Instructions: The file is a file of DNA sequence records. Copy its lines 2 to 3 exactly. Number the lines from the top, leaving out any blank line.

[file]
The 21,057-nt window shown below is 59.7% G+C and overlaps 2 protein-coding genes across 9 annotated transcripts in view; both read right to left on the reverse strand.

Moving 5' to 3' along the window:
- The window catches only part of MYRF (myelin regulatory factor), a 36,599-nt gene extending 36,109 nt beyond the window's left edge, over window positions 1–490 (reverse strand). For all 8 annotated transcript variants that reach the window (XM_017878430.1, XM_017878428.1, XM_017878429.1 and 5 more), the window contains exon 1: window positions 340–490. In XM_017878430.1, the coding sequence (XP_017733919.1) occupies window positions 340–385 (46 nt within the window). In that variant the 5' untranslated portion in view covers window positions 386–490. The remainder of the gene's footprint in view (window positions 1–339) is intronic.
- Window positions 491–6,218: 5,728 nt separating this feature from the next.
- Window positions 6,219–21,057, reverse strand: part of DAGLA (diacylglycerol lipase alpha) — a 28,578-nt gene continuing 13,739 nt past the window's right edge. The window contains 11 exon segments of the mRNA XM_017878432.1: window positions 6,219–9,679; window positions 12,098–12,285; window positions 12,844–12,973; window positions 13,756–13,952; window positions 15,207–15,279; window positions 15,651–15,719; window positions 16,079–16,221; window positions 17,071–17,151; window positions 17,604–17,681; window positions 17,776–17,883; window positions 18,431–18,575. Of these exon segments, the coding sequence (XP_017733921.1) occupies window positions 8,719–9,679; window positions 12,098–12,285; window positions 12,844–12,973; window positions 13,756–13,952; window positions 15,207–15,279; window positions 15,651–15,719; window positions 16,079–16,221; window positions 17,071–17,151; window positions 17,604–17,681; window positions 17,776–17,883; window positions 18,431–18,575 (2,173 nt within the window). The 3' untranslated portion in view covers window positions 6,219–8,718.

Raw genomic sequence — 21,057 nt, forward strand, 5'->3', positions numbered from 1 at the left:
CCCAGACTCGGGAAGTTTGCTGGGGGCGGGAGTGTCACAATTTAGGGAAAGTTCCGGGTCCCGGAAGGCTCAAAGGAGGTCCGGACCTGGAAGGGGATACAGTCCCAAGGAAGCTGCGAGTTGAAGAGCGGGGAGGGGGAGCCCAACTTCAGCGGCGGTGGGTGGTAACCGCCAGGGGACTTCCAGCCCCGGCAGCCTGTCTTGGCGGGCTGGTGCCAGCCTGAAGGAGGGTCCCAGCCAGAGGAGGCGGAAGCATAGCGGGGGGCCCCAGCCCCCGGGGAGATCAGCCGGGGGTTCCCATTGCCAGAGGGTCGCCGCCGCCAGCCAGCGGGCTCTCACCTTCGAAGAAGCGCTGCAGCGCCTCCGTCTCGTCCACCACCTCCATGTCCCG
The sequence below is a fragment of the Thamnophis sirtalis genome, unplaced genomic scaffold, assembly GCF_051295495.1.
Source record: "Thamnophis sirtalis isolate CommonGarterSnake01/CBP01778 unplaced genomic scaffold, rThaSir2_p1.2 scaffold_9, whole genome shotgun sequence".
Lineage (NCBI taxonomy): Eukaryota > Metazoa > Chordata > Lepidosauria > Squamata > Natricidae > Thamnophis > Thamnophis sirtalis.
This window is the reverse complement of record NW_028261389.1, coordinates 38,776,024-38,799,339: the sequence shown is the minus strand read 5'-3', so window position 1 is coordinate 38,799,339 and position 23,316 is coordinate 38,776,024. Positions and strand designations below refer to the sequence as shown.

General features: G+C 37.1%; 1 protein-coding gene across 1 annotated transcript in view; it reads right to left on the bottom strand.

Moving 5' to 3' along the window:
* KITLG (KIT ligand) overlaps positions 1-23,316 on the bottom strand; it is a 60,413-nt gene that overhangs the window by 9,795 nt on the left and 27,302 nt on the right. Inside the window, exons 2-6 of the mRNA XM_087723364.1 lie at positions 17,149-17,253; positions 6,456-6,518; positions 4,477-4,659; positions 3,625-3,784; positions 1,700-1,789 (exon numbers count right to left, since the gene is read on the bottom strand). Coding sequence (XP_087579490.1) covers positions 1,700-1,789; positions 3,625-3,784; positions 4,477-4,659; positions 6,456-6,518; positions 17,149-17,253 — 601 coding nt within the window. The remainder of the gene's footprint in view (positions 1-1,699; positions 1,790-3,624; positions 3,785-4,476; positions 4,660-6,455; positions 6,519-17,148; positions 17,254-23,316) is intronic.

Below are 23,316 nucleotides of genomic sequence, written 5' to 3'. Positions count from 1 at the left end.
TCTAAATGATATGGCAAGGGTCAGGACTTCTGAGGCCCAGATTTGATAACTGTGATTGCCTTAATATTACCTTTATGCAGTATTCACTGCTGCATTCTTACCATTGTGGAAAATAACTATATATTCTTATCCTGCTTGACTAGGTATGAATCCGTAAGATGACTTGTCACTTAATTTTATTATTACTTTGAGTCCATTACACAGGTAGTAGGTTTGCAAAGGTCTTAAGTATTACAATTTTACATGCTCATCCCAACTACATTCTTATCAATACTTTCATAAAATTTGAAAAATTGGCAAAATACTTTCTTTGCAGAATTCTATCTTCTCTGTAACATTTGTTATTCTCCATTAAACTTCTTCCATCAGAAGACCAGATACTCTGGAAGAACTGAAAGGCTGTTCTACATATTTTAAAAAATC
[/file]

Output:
Moving 5' to 3' along the window:
- The window catches only part of MYRF (myelin regulatory factor), a 36,599-nt gene extending 36,109 nt beyond the window's left edge, over window positions 1–490 (reverse strand). For all 8 annotated transcript variants that reach the window (XM_017878430.1, XM_017878428.1, XM_017878429.1 and 5 more), the window contains exon 1: window positions 340–490. In XM_017878430.1, the coding sequence (XP_017733919.1) occupies window positions 340–385 (46 nt within the window). In that variant the 5' untranslated portion in view covers window positions 386–490. The remainder of the gene's footprint in view (window positions 1–339) is intronic.